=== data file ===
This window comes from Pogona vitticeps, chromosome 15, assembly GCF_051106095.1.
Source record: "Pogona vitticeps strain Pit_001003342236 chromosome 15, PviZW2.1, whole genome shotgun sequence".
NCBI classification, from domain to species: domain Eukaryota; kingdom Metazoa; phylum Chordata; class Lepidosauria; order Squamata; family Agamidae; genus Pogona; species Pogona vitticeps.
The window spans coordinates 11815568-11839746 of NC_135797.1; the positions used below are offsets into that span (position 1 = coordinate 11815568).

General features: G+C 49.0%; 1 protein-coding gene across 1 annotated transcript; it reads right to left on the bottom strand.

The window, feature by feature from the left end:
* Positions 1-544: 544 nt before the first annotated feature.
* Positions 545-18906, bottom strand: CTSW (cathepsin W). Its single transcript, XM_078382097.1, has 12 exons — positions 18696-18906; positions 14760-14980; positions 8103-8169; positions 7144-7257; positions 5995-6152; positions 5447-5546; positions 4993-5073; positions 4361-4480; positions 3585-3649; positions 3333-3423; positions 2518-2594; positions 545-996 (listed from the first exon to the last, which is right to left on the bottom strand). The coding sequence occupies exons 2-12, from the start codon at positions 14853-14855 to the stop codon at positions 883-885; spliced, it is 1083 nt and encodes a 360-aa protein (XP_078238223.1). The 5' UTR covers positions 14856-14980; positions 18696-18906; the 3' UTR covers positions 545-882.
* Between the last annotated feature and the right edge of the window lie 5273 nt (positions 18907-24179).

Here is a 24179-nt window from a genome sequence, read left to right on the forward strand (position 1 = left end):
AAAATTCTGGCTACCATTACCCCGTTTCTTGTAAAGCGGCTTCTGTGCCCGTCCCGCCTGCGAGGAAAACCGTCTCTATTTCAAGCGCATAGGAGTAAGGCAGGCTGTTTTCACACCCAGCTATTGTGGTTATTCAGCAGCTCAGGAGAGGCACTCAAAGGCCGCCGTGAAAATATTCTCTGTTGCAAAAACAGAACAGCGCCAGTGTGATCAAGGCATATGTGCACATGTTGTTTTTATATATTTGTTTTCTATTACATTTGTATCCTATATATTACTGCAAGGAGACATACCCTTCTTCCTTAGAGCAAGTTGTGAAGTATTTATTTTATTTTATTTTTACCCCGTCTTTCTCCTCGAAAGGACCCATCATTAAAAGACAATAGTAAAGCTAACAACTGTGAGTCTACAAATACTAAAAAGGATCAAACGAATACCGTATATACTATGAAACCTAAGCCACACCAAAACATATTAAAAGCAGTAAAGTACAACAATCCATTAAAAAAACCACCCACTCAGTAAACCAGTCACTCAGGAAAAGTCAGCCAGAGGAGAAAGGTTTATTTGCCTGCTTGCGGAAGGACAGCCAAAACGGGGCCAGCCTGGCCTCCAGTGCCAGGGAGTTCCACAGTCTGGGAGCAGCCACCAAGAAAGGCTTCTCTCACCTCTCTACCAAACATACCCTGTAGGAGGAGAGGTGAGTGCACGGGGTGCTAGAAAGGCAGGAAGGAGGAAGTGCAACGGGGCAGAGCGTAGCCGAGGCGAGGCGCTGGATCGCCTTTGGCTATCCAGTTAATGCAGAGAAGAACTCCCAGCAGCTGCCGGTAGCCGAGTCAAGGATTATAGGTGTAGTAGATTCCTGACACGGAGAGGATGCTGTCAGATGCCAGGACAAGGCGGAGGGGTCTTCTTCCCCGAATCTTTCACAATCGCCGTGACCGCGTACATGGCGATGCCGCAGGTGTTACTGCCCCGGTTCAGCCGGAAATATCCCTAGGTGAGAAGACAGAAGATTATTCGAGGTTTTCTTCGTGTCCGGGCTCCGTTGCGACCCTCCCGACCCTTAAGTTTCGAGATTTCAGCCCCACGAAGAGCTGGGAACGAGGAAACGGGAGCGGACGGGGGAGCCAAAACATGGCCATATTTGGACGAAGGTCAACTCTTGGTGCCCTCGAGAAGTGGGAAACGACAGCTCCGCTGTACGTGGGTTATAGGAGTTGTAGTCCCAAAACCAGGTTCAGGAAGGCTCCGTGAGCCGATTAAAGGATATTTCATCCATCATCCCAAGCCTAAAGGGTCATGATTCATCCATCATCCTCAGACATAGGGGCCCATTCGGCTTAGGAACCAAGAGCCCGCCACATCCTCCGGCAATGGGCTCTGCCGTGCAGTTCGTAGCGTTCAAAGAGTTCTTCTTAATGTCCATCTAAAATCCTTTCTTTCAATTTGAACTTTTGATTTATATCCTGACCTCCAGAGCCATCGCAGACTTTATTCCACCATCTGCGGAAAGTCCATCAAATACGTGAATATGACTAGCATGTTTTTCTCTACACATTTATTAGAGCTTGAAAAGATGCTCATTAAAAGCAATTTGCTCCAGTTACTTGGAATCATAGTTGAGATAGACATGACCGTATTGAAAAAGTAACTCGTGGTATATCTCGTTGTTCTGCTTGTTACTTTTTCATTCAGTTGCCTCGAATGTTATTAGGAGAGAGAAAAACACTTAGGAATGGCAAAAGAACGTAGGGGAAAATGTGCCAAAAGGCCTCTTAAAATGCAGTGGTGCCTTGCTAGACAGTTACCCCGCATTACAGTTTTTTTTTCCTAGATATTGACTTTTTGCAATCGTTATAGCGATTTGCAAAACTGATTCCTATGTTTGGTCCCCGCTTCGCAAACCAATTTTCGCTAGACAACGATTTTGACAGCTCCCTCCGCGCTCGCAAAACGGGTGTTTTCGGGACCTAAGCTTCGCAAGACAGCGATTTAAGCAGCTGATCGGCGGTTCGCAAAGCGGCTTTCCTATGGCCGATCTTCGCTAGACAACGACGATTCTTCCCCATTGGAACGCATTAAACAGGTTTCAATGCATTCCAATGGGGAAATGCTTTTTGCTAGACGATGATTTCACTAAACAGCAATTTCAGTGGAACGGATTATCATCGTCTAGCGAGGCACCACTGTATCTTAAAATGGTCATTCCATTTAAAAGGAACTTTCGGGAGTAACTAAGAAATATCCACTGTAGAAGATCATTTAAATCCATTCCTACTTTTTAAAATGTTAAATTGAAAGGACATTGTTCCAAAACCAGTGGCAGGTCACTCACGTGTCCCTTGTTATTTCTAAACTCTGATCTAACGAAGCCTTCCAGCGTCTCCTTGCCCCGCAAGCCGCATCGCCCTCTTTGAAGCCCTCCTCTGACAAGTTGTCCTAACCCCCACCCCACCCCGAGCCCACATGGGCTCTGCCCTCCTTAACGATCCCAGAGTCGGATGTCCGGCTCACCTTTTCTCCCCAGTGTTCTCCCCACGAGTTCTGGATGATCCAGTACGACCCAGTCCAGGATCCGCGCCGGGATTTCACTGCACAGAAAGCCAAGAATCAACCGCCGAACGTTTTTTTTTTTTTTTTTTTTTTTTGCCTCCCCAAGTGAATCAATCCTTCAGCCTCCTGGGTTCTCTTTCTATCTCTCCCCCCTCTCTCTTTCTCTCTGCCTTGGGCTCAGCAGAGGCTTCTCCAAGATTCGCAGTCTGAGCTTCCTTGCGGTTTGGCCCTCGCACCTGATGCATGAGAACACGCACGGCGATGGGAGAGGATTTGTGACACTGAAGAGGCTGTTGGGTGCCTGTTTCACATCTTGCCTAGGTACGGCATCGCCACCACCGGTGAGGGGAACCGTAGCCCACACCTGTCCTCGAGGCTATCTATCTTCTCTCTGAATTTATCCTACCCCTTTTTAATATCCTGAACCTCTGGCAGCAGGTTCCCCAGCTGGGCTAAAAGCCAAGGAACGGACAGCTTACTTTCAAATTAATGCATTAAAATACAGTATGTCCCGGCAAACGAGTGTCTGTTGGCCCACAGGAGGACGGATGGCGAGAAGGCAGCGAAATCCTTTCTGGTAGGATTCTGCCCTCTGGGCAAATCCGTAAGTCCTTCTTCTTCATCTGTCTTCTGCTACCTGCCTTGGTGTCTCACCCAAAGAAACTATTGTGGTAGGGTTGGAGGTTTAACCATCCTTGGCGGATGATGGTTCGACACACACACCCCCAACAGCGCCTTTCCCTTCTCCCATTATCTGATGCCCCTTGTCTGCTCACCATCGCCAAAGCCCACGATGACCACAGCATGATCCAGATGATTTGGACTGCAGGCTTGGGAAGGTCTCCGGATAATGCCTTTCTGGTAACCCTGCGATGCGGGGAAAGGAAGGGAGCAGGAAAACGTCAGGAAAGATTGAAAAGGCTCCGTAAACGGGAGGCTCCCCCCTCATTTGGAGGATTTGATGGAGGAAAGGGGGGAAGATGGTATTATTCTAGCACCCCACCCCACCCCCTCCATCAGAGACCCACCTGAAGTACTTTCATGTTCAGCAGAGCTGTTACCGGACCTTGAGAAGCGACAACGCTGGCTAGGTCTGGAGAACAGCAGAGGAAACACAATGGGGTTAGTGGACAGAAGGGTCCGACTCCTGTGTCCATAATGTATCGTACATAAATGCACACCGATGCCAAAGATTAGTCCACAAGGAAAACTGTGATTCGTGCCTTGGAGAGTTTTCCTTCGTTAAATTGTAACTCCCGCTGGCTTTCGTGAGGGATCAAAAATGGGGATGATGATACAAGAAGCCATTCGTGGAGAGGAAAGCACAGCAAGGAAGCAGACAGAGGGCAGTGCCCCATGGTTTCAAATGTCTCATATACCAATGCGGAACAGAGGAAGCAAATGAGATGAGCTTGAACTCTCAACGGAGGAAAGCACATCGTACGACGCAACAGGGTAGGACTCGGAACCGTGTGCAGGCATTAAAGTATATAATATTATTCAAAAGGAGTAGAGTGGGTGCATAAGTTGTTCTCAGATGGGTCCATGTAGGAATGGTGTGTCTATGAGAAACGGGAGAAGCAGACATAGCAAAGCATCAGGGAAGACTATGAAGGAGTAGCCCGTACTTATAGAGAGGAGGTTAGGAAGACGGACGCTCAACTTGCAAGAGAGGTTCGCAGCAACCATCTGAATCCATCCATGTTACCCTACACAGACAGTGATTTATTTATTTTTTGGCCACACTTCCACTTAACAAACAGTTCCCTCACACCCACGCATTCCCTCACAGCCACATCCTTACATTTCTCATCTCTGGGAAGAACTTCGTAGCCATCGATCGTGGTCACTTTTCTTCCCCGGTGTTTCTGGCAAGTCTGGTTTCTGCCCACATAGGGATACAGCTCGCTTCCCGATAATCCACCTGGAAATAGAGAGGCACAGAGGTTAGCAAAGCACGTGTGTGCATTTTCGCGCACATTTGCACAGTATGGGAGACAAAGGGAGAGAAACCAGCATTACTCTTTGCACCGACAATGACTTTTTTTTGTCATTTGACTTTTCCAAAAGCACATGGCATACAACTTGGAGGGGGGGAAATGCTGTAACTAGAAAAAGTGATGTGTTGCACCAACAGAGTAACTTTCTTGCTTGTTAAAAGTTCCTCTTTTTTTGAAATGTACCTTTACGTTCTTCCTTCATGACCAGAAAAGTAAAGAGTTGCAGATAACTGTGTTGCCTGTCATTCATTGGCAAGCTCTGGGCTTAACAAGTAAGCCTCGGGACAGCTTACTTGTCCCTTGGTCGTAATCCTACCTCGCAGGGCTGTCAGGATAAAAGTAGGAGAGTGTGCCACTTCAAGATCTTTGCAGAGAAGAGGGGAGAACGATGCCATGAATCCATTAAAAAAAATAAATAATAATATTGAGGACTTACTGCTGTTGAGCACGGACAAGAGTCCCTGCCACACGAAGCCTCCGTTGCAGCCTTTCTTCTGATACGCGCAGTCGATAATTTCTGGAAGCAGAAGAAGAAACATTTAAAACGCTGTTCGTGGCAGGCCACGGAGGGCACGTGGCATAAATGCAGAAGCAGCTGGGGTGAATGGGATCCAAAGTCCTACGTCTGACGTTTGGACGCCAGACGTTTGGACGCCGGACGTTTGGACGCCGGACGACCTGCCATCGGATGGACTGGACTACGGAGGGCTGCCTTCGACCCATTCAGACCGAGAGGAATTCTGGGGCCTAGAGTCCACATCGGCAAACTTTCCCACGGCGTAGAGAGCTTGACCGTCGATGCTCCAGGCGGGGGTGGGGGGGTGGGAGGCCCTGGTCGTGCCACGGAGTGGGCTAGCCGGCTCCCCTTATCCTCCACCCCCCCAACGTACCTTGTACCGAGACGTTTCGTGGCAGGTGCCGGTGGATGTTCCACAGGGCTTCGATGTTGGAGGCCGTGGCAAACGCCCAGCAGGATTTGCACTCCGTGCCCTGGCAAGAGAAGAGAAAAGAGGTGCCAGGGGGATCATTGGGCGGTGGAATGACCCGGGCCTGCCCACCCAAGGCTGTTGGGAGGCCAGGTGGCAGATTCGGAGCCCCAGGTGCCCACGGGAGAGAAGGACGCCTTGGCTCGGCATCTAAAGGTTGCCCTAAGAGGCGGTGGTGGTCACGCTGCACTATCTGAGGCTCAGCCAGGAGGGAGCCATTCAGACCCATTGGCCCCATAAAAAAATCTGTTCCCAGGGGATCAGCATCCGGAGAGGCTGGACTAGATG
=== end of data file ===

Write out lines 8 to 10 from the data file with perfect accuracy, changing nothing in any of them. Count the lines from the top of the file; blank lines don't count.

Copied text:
* Positions 545-18906, bottom strand: CTSW (cathepsin W). Its single transcript, XM_078382097.1, has 12 exons — positions 18696-18906; positions 14760-14980; positions 8103-8169; positions 7144-7257; positions 5995-6152; positions 5447-5546; positions 4993-5073; positions 4361-4480; positions 3585-3649; positions 3333-3423; positions 2518-2594; positions 545-996 (listed from the first exon to the last, which is right to left on the bottom strand). The coding sequence occupies exons 2-12, from the start codon at positions 14853-14855 to the stop codon at positions 883-885; spliced, it is 1083 nt and encodes a 360-aa protein (XP_078238223.1). The 5' UTR covers positions 14856-14980; positions 18696-18906; the 3' UTR covers positions 545-882.
* Between the last annotated feature and the right edge of the window lie 5273 nt (positions 18907-24179).

Here is a 24179-nt window from a genome sequence, read left to right on the forward strand (position 1 = left end):